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## Measurement of dose rate

Dose rate is the dose absorbed in unit time and indicates the amount of radioactive dose received by a person within a certain period of time.

The dose rate is often given in thousandths of sieverts per hour.

Depending on the calibration procedures used by the manufacturer, detectors provide information about the strength of the radioactive source.

Operational dose quantities

It is not possible to directly, and physically measure the amount of energy deposited (i.e. doses) in organs or people. Therefore alternative operational dose quantities are used by international convention to provide best and accepted estimates.

It is Good Practice to measure doses to personnel with a personal dosimeter, but an alternative method is to estimate the effective dose with a hand held monitoring instrument.

The convention in radiation protection for area monitoring is to use:

• Ambient dose equivalent - for control of effective dose to people, e.g. area monitoring

Ambient does equivalent H*(d) is the normal monitoring quantity for X, gamma and neutron radiation where d is the depth at which the dose rate applies.

International convention in radiation protection is to use the ambient dose equivalent at 10 mm depth i.e. H*(10).

The ambient dose gives a conservative estimate of the effective dose a person would receive when staying at the point of the monitoring instrument.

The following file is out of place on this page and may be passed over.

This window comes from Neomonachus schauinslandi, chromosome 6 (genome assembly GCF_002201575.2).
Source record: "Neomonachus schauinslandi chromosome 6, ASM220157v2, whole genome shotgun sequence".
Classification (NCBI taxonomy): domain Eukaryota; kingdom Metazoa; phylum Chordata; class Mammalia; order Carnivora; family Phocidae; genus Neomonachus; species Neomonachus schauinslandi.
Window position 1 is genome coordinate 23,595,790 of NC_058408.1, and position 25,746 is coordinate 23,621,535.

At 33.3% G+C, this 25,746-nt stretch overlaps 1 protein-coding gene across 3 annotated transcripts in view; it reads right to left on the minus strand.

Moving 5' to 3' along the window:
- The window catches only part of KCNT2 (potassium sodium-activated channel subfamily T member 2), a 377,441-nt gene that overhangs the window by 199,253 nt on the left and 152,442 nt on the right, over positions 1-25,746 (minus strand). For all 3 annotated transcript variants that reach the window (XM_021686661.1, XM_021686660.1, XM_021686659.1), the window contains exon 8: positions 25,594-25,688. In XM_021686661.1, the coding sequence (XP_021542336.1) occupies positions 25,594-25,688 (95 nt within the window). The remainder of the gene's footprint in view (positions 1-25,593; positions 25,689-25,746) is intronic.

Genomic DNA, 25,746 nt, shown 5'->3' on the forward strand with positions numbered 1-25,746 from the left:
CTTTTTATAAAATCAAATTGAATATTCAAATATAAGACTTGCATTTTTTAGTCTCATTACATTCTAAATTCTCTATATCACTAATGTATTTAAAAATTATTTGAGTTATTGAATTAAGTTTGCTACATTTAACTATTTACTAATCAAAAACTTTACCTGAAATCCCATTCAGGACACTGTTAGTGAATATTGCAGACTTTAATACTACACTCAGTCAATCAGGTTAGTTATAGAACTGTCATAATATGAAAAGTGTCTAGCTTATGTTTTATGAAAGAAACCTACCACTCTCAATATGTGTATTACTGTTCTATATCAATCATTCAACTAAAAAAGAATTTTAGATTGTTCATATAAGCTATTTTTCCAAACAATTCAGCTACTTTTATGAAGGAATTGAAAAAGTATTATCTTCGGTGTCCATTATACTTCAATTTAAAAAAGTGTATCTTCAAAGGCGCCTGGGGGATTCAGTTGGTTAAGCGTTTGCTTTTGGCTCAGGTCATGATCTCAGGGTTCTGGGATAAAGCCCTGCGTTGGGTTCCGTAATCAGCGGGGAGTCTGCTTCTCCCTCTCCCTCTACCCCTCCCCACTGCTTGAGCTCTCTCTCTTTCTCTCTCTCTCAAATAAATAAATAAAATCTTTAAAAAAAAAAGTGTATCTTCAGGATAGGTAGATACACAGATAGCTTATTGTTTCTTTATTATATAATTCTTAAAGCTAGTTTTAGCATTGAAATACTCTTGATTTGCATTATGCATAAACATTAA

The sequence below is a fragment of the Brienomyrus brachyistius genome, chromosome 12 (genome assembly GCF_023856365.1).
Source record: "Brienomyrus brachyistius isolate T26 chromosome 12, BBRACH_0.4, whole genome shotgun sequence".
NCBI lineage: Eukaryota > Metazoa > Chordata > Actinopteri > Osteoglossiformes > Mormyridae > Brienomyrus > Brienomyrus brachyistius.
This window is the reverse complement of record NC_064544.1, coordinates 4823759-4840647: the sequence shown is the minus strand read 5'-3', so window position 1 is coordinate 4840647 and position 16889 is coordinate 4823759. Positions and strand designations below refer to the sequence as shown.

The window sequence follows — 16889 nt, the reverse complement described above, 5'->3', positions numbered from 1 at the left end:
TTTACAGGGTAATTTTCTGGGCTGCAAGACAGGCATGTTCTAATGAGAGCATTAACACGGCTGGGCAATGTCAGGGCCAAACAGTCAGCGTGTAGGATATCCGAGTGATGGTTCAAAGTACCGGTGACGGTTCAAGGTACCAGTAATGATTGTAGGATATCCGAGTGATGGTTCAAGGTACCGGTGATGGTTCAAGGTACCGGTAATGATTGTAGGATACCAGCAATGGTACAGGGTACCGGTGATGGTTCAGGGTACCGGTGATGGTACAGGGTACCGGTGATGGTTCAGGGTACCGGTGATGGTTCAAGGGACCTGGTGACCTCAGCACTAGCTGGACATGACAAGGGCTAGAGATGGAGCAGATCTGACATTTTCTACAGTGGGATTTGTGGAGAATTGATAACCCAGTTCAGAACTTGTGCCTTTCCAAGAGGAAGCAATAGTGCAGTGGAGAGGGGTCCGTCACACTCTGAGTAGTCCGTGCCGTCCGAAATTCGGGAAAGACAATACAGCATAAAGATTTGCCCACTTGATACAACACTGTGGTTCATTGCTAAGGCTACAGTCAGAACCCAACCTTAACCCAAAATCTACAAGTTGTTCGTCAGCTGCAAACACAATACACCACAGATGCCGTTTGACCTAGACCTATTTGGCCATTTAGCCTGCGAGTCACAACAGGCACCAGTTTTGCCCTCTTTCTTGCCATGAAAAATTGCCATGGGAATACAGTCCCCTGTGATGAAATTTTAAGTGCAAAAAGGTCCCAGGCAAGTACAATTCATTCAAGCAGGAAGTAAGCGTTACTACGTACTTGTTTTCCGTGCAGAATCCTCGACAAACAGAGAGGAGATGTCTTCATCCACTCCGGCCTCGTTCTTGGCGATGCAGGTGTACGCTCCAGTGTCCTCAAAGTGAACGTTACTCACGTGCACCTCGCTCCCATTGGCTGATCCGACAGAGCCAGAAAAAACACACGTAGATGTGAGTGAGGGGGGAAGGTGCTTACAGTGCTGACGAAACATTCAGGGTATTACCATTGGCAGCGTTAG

• Directional dose equivalent – for control of doses to skin and lens of eye.

Directional dose equivalent H′(d) is intended for use with less penetrating radiation. Its main use is for skin dose at a depth of 0.07 mm, but it is also used for dose to the eye lens at 3 mm.

Note: the monitor is expected to be pointed at something which is the cause of the exposure.

Operational quantities that should be measured using portable instruments during dose rate surveys are therefore either:

• ambient dose equivalent at 10 mm depth, H*(10) - SI unit: sievert (Sv)
• ambient dose equivalent rate, H*(10) h-1 - SI unit: sievert per hour (Sv h-1)
• directional dose equivalent at 0.07 mm depth, H′(0.07) - SI unit: sievert (Sv)
• directional dose equivalent rate, H′(0.07) h-1 - SI unit: sievert per hour (Sv h-1)
Some instruments may use different quantities such as fluence rate, air kerma rate, absorbed dose rate in air. Estimation of dose is a specialist task when using instruments not scaled in dose equivalent or dose equivalent rate.

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